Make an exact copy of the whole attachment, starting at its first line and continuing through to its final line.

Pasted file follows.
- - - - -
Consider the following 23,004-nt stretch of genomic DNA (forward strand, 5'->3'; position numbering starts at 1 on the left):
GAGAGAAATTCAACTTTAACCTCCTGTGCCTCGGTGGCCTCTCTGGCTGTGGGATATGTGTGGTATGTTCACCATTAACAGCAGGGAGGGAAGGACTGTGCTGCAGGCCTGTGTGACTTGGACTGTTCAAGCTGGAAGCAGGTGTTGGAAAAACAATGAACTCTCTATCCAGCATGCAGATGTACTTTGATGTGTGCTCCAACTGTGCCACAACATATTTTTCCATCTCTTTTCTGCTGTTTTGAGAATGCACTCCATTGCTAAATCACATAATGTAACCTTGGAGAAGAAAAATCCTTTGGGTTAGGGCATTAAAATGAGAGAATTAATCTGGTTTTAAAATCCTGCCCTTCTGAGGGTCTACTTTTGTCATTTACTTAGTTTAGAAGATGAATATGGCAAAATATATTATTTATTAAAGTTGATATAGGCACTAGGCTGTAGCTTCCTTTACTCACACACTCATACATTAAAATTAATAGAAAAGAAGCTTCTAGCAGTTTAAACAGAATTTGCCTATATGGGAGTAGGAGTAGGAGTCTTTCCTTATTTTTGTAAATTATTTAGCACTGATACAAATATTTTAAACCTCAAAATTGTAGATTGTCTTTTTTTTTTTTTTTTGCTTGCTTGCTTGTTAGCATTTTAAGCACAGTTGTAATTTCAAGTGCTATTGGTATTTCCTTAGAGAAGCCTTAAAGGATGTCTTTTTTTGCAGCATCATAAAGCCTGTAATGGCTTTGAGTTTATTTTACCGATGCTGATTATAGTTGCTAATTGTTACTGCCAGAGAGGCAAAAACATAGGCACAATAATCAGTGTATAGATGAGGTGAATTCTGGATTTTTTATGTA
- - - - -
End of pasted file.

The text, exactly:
Consider the following 23,004-nt stretch of genomic DNA (forward strand, 5'->3'; position numbering starts at 1 on the left):
GAGAGAAATTCAACTTTAACCTCCTGTGCCTCGGTGGCCTCTCTGGCTGTGGGATATGTGTGGTATGTTCACCATTAACAGCAGGGAGGGAAGGACTGTGCTGCAGGCCTGTGTGACTTGGACTGTTCAAGCTGGAAGCAGGTGTTGGAAAAACAATGAACTCTCTATCCAGCATGCAGATGTACTTTGATGTGTGCTCCAACTGTGCCACAACATATTTTTCCATCTCTTTTCTGCTGTTTTGAGAATGCACTCCATTGCTAAATCACATAATGTAACCTTGGAGAAGAAAAATCCTTTGGGTTAGGGCATTAAAATGAGAGAATTAATCTGGTTTTAAAATCCTGCCCTTCTGAGGGTCTACTTTTGTCATTTACTTAGTTTAGAAGATGAATATGGCAAAATATATTATTTATTAAAGTTGATATAGGCACTAGGCTGTAGCTTCCTTTACTCACACACTCATACATTAAAATTAATAGAAAAGAAGCTTCTAGCAGTTTAAACAGAATTTGCCTATATGGGAGTAGGAGTAGGAGTCTTTCCTTATTTTTGTAAATTATTTAGCACTGATACAAATATTTTAAACCTCAAAATTGTAGATTGTCTTTTTTTTTTTTTTTTGCTTGCTTGCTTGTTAGCATTTTAAGCACAGTTGTAATTTCAAGTGCTATTGGTATTTCCTTAGAGAAGCCTTAAAGGATGTCTTTTTTTGCAGCATCATAAAGCCTGTAATGGCTTTGAGTTTATTTTACCGATGCTGATTATAGTTGCTAATTGTTACTGCCAGAGAGGCAAAAACATAGGCACAATAATCAGTGTATAGATGAGGTGAATTCTGGATTTTTTATGTA